Game Theory, the Internet of Things and 5G Networks: … books.google.com.au › books

https://books.google.com.au/books?id=AruXDwAAQBAJ&pg=PA80&lpg=PA80&dq=TIT+The+Internet+of+Things&source=bl&ots=RlgbU-v-ru&sig=ACfU3U3jqD6Aum7SMgqk4tGyz1apykN7rQ&hl=en&sa=X&ved=2ahUKEwiCurP9v5jpAhWkxTgGHcxOCLUQ6AEwEHoECAoQAQ#v=onepage&q=TIT%20The%20Internet%20of%20Things&f=false

Game Theory, the Internet of Things and 5G Networks: …

books.google.com.au › books
Josephina Antoniou – 2019 – ‎Technology & Engineering

… combinations (1st simulation Rec. node payoffs Sending node strategies set) Rec. node strategies Tit-for-tat Cheat&return Grim 793.14 4.42 Cheat&leave 6.62 …

Big Farms Make Big Flu

Book Details

Dispatches on Influenza, Agribusiness, and the Nature of Science

by Rob Wallace

Published by: Monthly Review Press

400 pages, 6.00 x 9.00 in

  • PAPERBACK
  • ISBN: 9781583675892
  • PUBLISHED: JUNE 2016

$24.00

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  • HARDCOVER
  • ISBN: 9781583675908
  • PUBLISHED: JUNE 2016

$89.00

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Thanks to breakthroughs in production and food science, agribusiness has been able to devise new ways to grow more food and get it more places more quickly. There is no shortage of news items on hundreds of thousands of hybrid poultry – each animal genetically identical to the next – packed together in megabarns, grown out in a matter of months, then slaughtered, processed and shipped to the other side of the globe. Less well known are the deadly pathogens mutating in, and emerging out of, these specialized agro-environments. In fact, many of the most dangerous new diseases in humans can be traced back to such food systems, among them Campylobacter, Nipah virus, Q fever, hepatitis E, and a variety of novel influenza variants.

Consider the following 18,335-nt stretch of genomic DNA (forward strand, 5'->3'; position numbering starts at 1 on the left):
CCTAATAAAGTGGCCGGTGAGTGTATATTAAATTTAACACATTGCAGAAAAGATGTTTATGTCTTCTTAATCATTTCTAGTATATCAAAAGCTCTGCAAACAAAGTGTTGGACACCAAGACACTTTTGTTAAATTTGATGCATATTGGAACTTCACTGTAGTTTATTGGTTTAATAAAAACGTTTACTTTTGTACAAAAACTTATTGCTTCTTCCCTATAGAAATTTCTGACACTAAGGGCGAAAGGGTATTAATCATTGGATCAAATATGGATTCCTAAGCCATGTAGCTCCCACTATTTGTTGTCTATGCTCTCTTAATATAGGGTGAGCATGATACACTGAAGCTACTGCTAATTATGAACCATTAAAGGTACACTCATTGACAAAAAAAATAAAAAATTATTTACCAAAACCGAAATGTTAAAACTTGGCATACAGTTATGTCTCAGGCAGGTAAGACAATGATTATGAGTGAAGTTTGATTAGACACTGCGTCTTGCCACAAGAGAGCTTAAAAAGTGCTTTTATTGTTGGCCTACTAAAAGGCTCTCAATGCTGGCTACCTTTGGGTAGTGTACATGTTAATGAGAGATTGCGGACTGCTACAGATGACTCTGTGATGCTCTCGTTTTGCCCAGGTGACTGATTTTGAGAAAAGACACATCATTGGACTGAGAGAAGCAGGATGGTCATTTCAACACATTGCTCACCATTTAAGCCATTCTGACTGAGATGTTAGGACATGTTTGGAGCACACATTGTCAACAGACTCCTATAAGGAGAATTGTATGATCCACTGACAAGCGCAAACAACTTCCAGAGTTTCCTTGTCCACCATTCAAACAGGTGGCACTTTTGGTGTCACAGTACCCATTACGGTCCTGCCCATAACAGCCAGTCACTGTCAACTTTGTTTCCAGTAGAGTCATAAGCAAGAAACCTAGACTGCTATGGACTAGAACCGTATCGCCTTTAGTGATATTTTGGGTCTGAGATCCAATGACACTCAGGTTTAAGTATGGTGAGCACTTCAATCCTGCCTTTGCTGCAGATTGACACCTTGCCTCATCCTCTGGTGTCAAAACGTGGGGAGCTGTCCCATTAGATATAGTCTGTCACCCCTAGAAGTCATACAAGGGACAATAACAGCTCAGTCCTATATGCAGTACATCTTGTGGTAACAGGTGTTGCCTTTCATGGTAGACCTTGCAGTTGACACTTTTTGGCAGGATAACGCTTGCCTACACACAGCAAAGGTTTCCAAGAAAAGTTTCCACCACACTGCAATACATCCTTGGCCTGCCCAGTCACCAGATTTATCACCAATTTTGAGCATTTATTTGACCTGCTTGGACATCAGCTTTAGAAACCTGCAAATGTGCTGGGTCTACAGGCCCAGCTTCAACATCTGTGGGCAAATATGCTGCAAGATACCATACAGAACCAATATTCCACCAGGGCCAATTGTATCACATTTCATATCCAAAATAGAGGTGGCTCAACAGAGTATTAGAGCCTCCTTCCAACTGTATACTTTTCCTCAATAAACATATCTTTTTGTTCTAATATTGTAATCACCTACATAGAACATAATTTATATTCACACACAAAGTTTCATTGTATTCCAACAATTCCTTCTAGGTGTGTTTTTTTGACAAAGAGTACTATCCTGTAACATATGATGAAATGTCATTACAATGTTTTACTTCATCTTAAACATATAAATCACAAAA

Agribusiness has known for decades that packing thousands of birds or livestock together results in a monoculture that selects for such disease. But market economics doesn’t punish the companies for growing Big Flu – it punishes animals, the environment, consumers, and contract farmers. Alongside growing profits, diseases are permitted to emerge, evolve, and spread with little check. “That is,” writes evolutionary biologist Rob Wallace, “it pays to produce a pathogen that could kill a billion people.”

In Big Farms Make Big Flu, a collection of dispatches by turns harrowing and thought-provoking, Wallace tracks the ways influenza and other pathogens emerge from an agriculture controlled by multinational corporations. Wallace details, with a precise and radical wit, the latest in the science of agricultural epidemiology, while at the same time juxtaposing ghastly phenomena such as attempts at producing featherless chickens, microbial time travel, and neoliberal Ebola. Wallace also offers sensible alternatives to lethal agribusiness. Some, such as farming cooperatives, integrated pathogen management, and mixed crop-livestock systems, are already in practice off the agribusiness grid.

While many books cover facets of food or outbreaks, Wallace’s collection appears the first to explore infectious disease, agriculture, economics and the nature of science together. Big Farms Make Big Flu integrates the political economies of disease and science to derive a new understanding of the evolution of infections. Highly capitalized agriculture may be farming pathogens as much as chickens or corn.

THE LUCK OF POLITICS: TRUE TALES OF DISASTER AND OUTRAGEOUS FORTUNE Andrew Leigh

THE LUCK OF POLITICS: TRUE TALES OF DISASTER AND OUTRAGEOUS FORTUNE

https://www.dymocks.com.au/book/the-luck-of-politics-true-tales-of-disaster-and-outrageous-fortune-by-andrew-leigh-9781863957557